Richard Ritter von Strigl (1891–1942) was one of the most brilliant Austrian economists of the interwar period. As a professor at the University of Vienna he had a decisive influence on Hayek, Machlup, Haberler, Morgenstern, and other fourth-generation Austrian economists.
Very few classic works on capital and business cycles in the Austrian tradition have been translated from the original German. Strigl's important contribution to Austrian capital theory is brought to the English-speaking world for the first time. The book links Eugen von Böhm-Bawerk's production theory and Mises's business-cycle theory, and gives a pathbreaking account of the role of consumers' goods within the structure of production.
Translated by Hans-Hermann Hoppe, with an extended introduction by Jörg Guido Hülsmann, Capital and Production is the essential foundation — both in theory and in the history of thought — to Austrian macroeconomics.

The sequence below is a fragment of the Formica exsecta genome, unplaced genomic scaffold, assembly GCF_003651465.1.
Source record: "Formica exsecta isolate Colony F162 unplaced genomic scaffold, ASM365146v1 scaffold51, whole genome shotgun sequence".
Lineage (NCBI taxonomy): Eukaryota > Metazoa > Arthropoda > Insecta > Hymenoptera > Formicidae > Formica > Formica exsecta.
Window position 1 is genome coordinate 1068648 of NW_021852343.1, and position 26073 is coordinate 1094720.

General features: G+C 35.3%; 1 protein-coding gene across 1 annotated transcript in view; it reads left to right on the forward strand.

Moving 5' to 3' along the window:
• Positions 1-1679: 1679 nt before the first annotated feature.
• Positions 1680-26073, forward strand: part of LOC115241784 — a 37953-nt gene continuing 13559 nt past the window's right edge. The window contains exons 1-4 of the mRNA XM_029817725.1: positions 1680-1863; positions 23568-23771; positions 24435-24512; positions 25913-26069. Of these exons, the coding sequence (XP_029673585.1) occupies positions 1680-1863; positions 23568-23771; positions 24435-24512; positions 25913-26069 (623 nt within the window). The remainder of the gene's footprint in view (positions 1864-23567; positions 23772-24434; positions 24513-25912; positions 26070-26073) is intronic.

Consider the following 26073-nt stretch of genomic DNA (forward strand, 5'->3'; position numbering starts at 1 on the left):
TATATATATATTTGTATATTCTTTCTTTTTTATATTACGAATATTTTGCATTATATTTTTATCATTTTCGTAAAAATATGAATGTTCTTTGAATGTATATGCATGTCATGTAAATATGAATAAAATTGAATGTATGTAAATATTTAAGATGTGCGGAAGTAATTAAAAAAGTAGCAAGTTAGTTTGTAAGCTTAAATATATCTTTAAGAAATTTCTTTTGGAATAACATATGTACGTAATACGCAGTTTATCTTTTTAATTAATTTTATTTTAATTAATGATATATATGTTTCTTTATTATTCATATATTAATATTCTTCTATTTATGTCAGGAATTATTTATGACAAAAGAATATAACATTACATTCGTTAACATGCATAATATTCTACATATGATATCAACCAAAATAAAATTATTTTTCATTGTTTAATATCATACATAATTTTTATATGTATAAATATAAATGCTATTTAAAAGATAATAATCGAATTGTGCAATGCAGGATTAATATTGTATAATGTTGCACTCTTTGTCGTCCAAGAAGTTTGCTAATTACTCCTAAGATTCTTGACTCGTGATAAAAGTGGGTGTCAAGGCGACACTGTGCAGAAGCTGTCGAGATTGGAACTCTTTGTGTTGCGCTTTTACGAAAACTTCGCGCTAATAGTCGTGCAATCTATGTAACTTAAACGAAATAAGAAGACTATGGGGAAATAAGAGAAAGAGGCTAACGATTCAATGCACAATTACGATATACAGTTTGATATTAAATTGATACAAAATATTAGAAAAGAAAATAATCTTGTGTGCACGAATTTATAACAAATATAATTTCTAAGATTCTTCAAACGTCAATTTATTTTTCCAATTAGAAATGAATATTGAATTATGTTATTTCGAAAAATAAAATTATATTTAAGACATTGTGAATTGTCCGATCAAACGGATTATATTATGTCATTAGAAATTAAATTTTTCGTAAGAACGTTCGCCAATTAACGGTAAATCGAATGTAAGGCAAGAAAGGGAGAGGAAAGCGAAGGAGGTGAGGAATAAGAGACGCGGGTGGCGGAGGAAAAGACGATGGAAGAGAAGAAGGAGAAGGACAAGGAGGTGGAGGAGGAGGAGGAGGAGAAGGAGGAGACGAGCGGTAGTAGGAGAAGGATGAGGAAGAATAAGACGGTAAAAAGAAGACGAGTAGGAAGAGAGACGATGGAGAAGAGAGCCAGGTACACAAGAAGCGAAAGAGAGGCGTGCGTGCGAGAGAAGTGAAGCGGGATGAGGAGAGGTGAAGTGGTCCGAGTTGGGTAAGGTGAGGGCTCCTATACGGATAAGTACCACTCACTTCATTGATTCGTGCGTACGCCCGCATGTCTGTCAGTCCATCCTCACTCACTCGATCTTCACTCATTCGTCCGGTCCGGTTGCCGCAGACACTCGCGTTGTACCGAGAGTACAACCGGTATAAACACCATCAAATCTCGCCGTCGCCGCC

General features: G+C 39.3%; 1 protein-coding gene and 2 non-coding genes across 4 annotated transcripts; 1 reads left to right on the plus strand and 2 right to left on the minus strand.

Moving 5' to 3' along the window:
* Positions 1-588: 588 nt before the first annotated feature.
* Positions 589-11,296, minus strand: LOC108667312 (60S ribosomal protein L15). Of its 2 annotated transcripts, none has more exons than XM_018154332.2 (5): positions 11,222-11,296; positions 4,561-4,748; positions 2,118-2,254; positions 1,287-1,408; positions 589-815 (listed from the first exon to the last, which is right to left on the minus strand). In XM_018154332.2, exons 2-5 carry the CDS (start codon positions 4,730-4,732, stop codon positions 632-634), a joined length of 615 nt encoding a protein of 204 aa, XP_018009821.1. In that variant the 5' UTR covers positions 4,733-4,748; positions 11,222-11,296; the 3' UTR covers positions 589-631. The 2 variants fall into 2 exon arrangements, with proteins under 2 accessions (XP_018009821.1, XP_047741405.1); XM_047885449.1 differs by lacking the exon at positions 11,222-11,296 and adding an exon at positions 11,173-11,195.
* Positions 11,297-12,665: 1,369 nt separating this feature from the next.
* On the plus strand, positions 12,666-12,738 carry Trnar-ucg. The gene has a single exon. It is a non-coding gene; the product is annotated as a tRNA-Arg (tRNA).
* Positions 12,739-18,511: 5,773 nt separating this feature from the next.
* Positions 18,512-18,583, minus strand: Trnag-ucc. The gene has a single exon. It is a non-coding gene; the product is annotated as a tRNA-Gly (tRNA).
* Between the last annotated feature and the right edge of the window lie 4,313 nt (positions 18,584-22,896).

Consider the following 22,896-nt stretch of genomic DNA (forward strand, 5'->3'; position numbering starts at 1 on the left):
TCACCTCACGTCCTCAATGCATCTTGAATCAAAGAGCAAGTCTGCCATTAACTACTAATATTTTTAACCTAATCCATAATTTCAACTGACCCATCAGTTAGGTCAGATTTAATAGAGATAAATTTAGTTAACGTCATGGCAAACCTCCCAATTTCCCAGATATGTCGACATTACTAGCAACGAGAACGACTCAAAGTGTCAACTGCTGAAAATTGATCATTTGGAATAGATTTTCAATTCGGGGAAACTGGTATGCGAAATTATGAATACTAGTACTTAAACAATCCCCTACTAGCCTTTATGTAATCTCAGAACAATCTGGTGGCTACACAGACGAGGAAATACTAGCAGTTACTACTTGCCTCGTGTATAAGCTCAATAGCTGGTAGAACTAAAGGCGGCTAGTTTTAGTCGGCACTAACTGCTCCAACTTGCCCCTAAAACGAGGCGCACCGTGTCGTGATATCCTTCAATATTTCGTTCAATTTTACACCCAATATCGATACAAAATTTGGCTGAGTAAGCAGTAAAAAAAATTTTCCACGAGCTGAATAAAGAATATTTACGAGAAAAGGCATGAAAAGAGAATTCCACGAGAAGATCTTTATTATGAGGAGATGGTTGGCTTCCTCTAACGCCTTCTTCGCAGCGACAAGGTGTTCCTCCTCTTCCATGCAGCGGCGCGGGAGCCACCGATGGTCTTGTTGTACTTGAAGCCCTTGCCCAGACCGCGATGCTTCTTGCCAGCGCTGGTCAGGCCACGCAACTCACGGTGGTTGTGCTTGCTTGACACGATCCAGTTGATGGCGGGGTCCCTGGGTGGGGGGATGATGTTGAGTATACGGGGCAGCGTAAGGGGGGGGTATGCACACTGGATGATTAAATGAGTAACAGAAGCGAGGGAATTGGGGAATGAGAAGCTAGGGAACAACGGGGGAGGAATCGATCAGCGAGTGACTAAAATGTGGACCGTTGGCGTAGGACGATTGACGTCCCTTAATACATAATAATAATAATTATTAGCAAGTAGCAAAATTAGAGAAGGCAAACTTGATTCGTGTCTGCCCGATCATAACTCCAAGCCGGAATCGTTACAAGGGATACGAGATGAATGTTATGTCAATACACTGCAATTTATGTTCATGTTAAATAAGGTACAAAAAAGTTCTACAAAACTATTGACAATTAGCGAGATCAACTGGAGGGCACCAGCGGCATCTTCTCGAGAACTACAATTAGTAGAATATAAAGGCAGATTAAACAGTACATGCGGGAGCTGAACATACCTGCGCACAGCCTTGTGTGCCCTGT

As positive theory, this book is unusually lucid. He patiently lays out the entire theory of capital and production, long before getting to applications in the area of business-cycle theory. He establishes without question that time and production plans play the critical role in the formation of the capital sector. We find in here the foundation of what later came to be called Hayekian triangles. We even find a thorough discussion of the impossibility of central monetary planning by the Federal Reserve — it has no way to meet changes in demand with rational plans.
In general, Strigl's theory and explication offer a level of clarity and plainness of expression that some find missing in later works by, for example, F.A. Hayek.
The Mises Institute is particularly proud to have played the essential role in bringing this treatise to the English-speaking world.